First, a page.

In her new thriller, Only if You’re Lucky, Stacy Willingham slowly unravels a knotted, twisted tale of loss, revenge, and manipulation. Narrated by Margot, the story is told in a series of achronological flashbacks, intercut with glimpses of a present-day police investigation. The structure heightens the sense that all of the events are unfolding during a fever dream or alcohol-induced bender; each chapter is cryptically labeled “Before” or “After.”
As children growing up in a North Carolina beach town, Margot and Eliza had been inseparable. Their friendship, to Margot, was intoxicating, all-consuming. “Being loved by Eliza was like a sudden hit of adrenaline,” Margot says. “A gateway drug, something addicting and freeing that left you craving your next hit the second she stepped away.” Where Margot hung back, Eliza bounded forward, always bringing Margot along with her. Until, in their senior year of high school, Eliza began leaving Margot behind.
Before the two could reconcile the rift growing between them, Eliza died in a drunken accident at a late-night beach bacchanal. The details of her death are revealed at a painstaking rate throughout the novel, not becoming fully clear until its final pages, yet Margot’s unspoken knowledge and suppressed memories make her an unreliable source of these revelations.
After losing Eliza, Margot is convinced she will never experience that kind of euphoric friendship again, and she spends her freshman year of college holed up in the dorm room they were supposed to share. Then she meets Lucy. “If Eliza was adrenaline, that makes Lucy something even more,” Margot says. “Something more addicting, more dangerous. Something that I probably shouldn’t be dabbling in, but at the same time something impossible to refuse.”
The book opens with Margot, Lucy, and Lucy’s sidekicks Nicole and Sloane playing Truth or Dare — only in this version of the game, each player must spin a knife, an ominous tradition that bookends important moments throughout the story. Margot describes the scene almost sensually as Lucy takes her turn. “She leans over and grabs the knife, her fingers curling around the handle, one by one,” Margot says, “as naturally as grabbing the base of a curling iron, a bottle of beer. The same way her hand grips my wrist when she finds me in a crowded room, pulling me away and into the night.”
Then the narrative jumps forward in time: Margot and the two other girls are being questioned by a detective. Lucy is missing, and someone named Levi has been murdered.
With each chapter, more and more of the story’s holes are filled in. We learn about the months leading up to Eliza’s death, Margot’s lonely first semesters of college, and the way everything changed when Lucy suddenly selected Margot to join her tight-knit friend group. But the more information the book delivers, the clearer it becomes that much is missing. While Margot may have moved from North to South Carolina with hopes of turning over a new leaf, her past seems to be following close behind.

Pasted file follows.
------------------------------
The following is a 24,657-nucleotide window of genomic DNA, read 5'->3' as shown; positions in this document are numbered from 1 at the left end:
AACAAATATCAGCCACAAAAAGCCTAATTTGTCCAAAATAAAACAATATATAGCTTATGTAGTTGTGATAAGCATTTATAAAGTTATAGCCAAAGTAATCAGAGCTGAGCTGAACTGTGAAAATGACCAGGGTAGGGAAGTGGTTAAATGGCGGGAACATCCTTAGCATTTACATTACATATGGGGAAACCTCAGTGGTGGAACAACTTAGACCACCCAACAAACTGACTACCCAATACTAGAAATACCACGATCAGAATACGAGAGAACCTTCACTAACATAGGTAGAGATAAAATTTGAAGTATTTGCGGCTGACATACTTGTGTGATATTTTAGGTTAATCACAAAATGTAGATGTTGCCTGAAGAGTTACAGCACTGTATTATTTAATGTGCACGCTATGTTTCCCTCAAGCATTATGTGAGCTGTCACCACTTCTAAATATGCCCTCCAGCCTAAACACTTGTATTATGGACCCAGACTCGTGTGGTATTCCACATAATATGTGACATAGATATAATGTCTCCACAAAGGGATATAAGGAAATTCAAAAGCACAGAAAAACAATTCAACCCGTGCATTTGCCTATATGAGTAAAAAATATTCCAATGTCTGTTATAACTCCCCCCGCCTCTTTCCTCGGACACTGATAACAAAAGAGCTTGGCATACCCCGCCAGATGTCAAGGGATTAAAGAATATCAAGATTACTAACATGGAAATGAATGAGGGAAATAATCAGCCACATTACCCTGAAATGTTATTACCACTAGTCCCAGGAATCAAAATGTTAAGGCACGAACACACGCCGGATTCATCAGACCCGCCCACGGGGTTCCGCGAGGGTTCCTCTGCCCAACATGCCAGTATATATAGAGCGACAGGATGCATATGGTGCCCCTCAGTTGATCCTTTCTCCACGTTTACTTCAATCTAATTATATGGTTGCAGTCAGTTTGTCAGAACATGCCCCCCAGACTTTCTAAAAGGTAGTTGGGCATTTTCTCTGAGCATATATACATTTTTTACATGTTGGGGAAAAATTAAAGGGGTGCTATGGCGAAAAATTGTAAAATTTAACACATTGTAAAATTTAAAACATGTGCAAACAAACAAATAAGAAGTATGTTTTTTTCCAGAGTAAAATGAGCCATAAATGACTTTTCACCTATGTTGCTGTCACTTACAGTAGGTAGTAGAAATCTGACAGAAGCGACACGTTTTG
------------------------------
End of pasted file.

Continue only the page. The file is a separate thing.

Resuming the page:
Soon, Margot begins to grow suspicious that Lucy initiated their friendship for a reason. Margot tells Sloane she is worried she doesn’t fit in with the others because of her timidity. Sloane responds, “That’s what Lucy looks for. You can turn vanilla into anything, right? It’s a blank slate. It’s malleable.”
The novel’s themes also morph as more truths are revealed. At first, the narrative seems to revolve around how peer pressure can warp one’s sense of morality, with Lucy serving as the puppet master. During another game of Truth or Dare, Lucy asks Levi, “If you knew you could get away with murder, would you do it? ” The question triggers an ethical reckoning within Margot, “the concept of being mutually good and evil, dark and light, tickling my subconscious like an incessant itch growing stronger, harder to ignore.”
But when Margot finally discovers the secrets that connect Before and After, she understands what drove Lucy’s disavowal of society’s version of right and wrong: It was her own form of vigilante justice, an attempt at rectifying structural power imbalances. What was once mysterious, even alluring, about Lucy becomes context for her actions and her pain. And for others’ readiness to blame her for their own crimes.
Ultimately, Only If You’re Lucky is a story about everything but friendship. Instead, it is about lust, idolization, fear, and power: who has it, who doesn’t, and the lengths people will go to regain their own.
Bianca Sass, a Nashville native, is a writer, director, and scholar whose work probes the intersection of the personal and the political. She’s a recent graduate of Amherst College, where she majored in English and law, jurisprudence, and social thought, as well as wrote and directed many theatrical productions. In 2023, Bianca workshopped her new play, Babydoll, at the Looby Theater in Nashville. She’s currently a teaching assistant at the Mary Lyon Upper School in Boston.
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